The March 2020 paper that set off months of debates about whether hydroxychloroquine is effective in treating COVID-19 has “gross methodological shortcomings” that “do not justify the far-reaching conclusions about the efficacy of hydroxychloroquine in COVID-19,” according to a review commissioned by the journal that published the original work.
“[The study] suffers from major methodological shortcomings which make it nearly if not completely uninformative,” Frits Rosendaal of Leiden University Medical Center in the Netherlands wrote in the review. “Hence, the tone of the report, in presenting this as evidence of an effect of hydroxychloroquine and even recommending its use, is not only unfounded, but, given the desperate demand for a treatment of COVID-19, coupled with the potentially serious side-effects of hydroxychloroquine, fully irresponsible.” (Ref: Journal of The International Society of Antimicrobial Chemotherapy)
Symptomatic people seeking COVID-19 testing can effectively swab themselves at home, suggests a new study, which found that the results of such testing were comparable to those involving traditional nasopharyngeal swabbing by clinicians. Home swab testing was 80% sensitive and 98% specific for detecting SARS-CoV-2 compared with testing administered by clinicians.
“As we continue to see a large number of cases across the US, timely testing needs to be a priority,” senior study author Helen Y. Chu, MD, MPH, told Medscape Medical News.
Home testing could also supplement traditional types of testing.
“At-home self-collected swabs provide a way for individuals to get tested quickly and accurately without needing to leave their home and potentially expose other individuals,” added Chu, a professor of medicine in the Division of Allergy and Infectious Diseases at the University of Washington School of Medicine in Seattle.
The findings were published online July 22 in a research letter in JAMA Network Open.
Recovering from COVID-19 may not offer much lasting protection from future infections for those with only mild cases, according to a report that suggests caution regarding so-called herd immunity as well as the durability of vaccines.
The correspondence in the New England Journal of Medicine outlined research on antibodies taken from the blood of 34 patients who had recovered after suffering mainly mild symptoms that didn’t require intensive care. Just two needed supplemental oxygen and received an HIV medication, and none were on a ventilator or getting Gilead Sciences Inc.’s (Foster City CA) remdesivir. The first analysis was done on antibodies taken an average of 37 days after symptoms began, with a second after about 86 days, or less than three months. The researchers found that antibody levels fell quickly, with a half-life of about 73 days between the two time frames.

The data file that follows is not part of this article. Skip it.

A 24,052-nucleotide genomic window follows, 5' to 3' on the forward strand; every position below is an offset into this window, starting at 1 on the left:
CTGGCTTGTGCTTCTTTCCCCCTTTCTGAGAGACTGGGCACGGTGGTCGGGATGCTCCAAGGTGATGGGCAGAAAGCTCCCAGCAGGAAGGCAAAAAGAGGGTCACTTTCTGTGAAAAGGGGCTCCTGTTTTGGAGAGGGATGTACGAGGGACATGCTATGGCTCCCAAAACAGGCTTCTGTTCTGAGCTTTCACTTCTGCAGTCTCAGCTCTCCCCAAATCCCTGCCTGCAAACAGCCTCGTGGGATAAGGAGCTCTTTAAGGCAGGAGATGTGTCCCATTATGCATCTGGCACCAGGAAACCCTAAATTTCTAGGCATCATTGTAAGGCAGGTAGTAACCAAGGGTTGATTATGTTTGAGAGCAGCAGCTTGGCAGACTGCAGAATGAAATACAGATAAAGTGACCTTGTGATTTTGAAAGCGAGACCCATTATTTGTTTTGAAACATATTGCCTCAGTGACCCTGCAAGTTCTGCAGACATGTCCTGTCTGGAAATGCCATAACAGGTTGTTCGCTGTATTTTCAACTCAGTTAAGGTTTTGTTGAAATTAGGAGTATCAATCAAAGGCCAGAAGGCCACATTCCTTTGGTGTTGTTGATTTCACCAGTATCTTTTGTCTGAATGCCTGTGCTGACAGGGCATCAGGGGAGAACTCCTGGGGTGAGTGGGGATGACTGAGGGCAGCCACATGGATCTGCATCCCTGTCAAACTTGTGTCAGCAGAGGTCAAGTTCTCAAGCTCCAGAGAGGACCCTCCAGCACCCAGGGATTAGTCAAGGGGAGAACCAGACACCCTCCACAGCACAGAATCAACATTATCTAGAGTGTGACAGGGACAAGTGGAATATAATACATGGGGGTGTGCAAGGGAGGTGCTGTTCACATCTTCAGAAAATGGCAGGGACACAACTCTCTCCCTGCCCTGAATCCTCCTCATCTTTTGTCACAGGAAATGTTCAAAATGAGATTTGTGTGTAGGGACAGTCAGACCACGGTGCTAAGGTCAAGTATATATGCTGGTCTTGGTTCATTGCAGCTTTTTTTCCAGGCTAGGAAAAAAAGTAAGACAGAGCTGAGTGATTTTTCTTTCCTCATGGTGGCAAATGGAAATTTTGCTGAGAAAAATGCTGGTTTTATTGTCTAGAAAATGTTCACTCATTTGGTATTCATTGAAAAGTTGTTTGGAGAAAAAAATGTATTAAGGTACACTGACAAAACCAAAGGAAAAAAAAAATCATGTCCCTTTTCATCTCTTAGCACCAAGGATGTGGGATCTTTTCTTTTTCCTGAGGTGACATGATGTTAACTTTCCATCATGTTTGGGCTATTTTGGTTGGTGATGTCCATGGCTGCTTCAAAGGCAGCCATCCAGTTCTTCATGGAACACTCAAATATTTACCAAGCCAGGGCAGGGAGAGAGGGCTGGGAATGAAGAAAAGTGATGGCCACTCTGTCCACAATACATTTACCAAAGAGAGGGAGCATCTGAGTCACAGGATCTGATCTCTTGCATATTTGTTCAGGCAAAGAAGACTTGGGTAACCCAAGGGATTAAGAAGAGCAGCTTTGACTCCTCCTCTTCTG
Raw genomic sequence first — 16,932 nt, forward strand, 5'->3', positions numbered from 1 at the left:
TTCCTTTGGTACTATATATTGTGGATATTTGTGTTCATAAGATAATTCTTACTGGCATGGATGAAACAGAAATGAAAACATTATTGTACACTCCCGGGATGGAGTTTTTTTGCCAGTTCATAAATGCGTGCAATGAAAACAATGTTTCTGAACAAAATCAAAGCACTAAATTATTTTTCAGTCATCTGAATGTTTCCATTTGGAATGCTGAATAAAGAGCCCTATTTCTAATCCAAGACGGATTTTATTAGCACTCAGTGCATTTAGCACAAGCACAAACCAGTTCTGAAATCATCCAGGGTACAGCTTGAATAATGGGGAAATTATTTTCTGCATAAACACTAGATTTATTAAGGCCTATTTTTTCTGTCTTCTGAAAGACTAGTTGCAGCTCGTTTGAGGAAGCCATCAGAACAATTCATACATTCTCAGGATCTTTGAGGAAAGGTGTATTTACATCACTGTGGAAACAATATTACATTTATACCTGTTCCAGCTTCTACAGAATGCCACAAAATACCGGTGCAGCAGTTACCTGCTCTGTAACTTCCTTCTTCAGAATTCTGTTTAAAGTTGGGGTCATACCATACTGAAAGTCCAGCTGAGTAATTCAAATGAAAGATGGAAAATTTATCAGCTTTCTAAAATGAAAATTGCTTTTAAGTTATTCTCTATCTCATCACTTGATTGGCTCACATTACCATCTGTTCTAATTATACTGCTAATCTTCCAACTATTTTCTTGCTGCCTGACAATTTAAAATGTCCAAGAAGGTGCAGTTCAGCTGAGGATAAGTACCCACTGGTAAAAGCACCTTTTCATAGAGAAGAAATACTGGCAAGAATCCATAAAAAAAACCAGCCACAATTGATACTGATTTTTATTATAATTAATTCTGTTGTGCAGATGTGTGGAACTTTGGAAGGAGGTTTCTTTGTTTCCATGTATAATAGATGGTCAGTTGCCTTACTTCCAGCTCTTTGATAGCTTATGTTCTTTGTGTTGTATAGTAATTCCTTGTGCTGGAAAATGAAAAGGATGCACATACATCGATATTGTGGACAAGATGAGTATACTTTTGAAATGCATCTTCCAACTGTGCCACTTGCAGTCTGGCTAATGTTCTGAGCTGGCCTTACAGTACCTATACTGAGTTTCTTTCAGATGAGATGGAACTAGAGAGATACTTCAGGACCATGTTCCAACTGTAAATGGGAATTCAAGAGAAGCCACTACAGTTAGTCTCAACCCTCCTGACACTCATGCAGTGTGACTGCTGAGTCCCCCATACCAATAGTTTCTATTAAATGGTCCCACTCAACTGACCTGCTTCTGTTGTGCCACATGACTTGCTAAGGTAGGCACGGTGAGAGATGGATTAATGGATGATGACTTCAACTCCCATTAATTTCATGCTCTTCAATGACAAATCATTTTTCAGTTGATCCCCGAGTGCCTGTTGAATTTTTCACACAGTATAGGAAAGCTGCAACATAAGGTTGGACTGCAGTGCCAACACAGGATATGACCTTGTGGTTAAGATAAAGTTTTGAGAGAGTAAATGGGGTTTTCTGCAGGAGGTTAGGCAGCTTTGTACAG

The US Justice Department last week accused a pair of Chinese hackers of targeting vaccine development on behalf of the country’s intelligence service, says The New York Times. DOJ officials called the suspects a blended threat who sometimes worked on behalf of China’s spy services and sometimes worked to enrich themselves. The officials said that an indictment secured against them earlier this month and unsealed last week was the first to target such a threat.
The hacking was part of a broader, years-long campaign of cybertheft by the pair aimed at an array of industries. American government officials said that at the behest of China’s spy service, the two hackers shifted their focus this year to trying to acquire vaccine research and other information about the pandemic. The accusations also came days after the US and allied countries accused Russia of trying to steal information on vaccine development.
And people with a body mass index of 30 kg/m2 or above are at significantly increased risk for severe COVID-19, while a BMI of 35 and higher dramatically increases the risk for death, new research suggests. The data, from nearly 500 patients hospitalized with COVID-19 in March and April 2020, were published in the European Journal of Endocrinology. The data support the recent change by the Centers for Disease Control and Prevention to lower the cutoff for categorizing a person at increased risk from COVID-19 from a BMI of 40 down to 30. However, in the United Kingdom, the National Health Service still lists only a BMI of 40 or above as placing a person at “moderate risk (clinically vulnerable).”